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Is there any way to map the k key to 'down' and the j key to 'up'? This seems much more intuitive to me, since the right arrow will also move the cursor down, if it's at the end of the line.

Why was this mapping decided on? And why does the left / right movement not also take you to the next line like in most other editors?

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    Wikipedia suggests the above followed from ^h for backspace and ^j for return, apparently since ancient times.
    – Eroen
    Mar 14, 2012 at 6:17
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    There are a large number of applications that follow the vi/vim as a standard. You are going to drive yourself nuts.
    – Zoredache
    Mar 14, 2012 at 7:25
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    Why was this mapping decided on? because the ADM-3A terminal was designed that way. But why such that design? Because once you're in the home row then the index finger will lies on the J key. Since the index finger is the dominant one (just less than the thumb) unless you're a leftie, it's easier and more natural to use that for going down
    – phuclv
    May 10, 2019 at 16:07

3 Answers 3

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You can do it, but this is a Bad Idea™! This is going to cause you grief down the road.

However, if you are dead set on doing this, put these two lines in ~/.vimrc:

:nnoremap j k
:nnoremap k j

As for left/right moving wrapping on lines:

:set whichwrap+=h,l

See :help 'whichwrap' (with the single-quotes), and note that the help says this is not recommended.

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    Thanks for the info -- super helpful. But is it only a bad idea because I'll get confused on other systems? I assume that these were put in that order for some ergonomic reason or something. Any idea what it is? (Or is it just history, as comments above suggest?) Thanks! Mar 14, 2012 at 17:31
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    The confusion is basically what is at issue, but don't discount it; this will be more of an issue for you than you realize after you have gotten used to your nonstandard movement keys. There are other problems you may run into with Vim itself, possibly with plugins, for example..
    – Heptite
    Mar 14, 2012 at 19:54
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    Things have really come a long way since 2012! Now that I'm used to the j and k keymap, I can't live without it. I 100% agree with this answer -- BAD IDEA. Oct 21, 2016 at 13:04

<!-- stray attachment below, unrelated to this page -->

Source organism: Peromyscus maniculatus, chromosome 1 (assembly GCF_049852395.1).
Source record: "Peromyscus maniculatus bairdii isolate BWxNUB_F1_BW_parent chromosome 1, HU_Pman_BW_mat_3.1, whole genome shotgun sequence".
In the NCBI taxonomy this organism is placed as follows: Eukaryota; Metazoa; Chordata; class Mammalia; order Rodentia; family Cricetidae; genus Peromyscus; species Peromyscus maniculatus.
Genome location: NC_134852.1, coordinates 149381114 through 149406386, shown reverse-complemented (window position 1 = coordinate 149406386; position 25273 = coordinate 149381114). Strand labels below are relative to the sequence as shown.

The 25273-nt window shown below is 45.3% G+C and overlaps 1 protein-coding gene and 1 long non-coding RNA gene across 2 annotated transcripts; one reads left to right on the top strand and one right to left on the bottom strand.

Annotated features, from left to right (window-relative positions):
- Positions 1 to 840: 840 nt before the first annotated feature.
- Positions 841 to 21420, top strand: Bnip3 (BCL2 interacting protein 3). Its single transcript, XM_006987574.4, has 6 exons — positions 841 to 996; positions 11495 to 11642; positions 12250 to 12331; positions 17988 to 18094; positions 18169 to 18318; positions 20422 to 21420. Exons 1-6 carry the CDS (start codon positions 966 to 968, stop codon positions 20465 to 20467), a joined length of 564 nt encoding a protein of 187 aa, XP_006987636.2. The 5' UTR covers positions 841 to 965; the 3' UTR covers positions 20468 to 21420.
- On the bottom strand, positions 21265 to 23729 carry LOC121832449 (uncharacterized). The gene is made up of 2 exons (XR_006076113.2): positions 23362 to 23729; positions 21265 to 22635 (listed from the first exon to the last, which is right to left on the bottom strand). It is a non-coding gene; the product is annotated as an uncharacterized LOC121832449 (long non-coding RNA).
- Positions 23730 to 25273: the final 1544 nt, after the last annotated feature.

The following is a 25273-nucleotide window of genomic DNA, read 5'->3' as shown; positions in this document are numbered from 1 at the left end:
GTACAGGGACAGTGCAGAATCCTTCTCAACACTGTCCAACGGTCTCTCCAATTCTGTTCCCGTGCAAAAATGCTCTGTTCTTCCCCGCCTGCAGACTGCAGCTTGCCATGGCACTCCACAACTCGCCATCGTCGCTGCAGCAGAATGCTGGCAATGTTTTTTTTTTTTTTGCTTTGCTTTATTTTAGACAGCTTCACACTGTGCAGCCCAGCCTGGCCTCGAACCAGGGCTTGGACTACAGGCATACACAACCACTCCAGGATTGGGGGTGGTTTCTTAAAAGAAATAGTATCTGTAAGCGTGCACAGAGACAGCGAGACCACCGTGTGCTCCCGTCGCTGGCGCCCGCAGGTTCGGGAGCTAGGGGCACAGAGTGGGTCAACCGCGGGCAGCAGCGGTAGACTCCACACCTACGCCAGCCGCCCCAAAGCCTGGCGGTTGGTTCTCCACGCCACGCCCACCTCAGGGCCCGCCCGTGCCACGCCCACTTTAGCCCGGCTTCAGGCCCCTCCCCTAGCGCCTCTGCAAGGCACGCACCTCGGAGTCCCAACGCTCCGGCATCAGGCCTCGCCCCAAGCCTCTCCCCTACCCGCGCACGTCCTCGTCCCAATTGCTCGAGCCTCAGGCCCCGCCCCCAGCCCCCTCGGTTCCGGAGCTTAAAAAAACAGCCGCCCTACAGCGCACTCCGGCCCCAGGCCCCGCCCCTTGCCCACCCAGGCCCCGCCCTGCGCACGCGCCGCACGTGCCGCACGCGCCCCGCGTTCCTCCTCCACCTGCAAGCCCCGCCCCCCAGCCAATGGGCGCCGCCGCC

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    @SauceMcBoss Can you elaborate? Exactly WHY do you think it was a bad idea? (I'm just curious because I'm considering remapping) May 22, 2020 at 23:52
  • What difference :nnoremap with nnoremap (without colon) ? Sep 16, 2021 at 20:24
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Bill Joy wrote Vi on the ADM-3A keyboard, seen below:

ADM-3A

It didn't have its own dedicated arrow keys, but had arrows associated with the letters as seen on the keyboard. It's a Unix thing, too, or was.

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    Hi. May I know how does this.. answers the question? (sounds like a comment to me.. (if it is.. move the post as a "comment" instead)
    – p._phidot_
    May 10, 2019 at 0:14
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    Part of the question asks “Why was this mapping decided on?”  This post shows that the developer of vi was intimately familiar with a keyboard where the “J” key was the down key and the “K” key was the up key, so it offers an answer to that part of the question. May 10, 2019 at 1:06
  • this was actually mentioned in the first comment on the question 7 years ago
    – phuclv
    May 10, 2019 at 16:09
  • Is this related to being a left-hand or a right-hand person ? Was the person who invented this keyboard a left-hand guy ? Is it more logical for a left-hand person to go down with j ? The same happen with Firefox, you move up in the tab by pressing CTRL+PAGEDOWN. Very counter intuitive for me. And it seems to concern a majority of peoples and as the majority is right-handed, I'm thinking that it could be related.
    – nikau6
    Mar 29 at 0:45
  • The same happen to with the Gnome to move from one desktop to the other. If it's not a right-hand, left-hand, thing, is this just a habit some peoples took by using Vim and now they're spraying this habit all over the place in many software.
    – nikau6
    Mar 29 at 0:54
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Adding these here to fix a missing detail in the original answer. The window navigation is broken if you only remap k j.

The complete remap is:

noremap k j|noremap <C-w>k <C-w>j|noremap <C-w><C-k> <C-w>j
noremap j k|noremap <C-w>j <C-w>k|noremap <C-w><C-j> <C-w>k

Regarding plugin compatibility... I've been using this for months with many plugins in my setup. If you happen to find any plugin that has a conflict, just fix the plugin key-maps, but after installing around 20 different plugins, none has given me any issues with this configuration.

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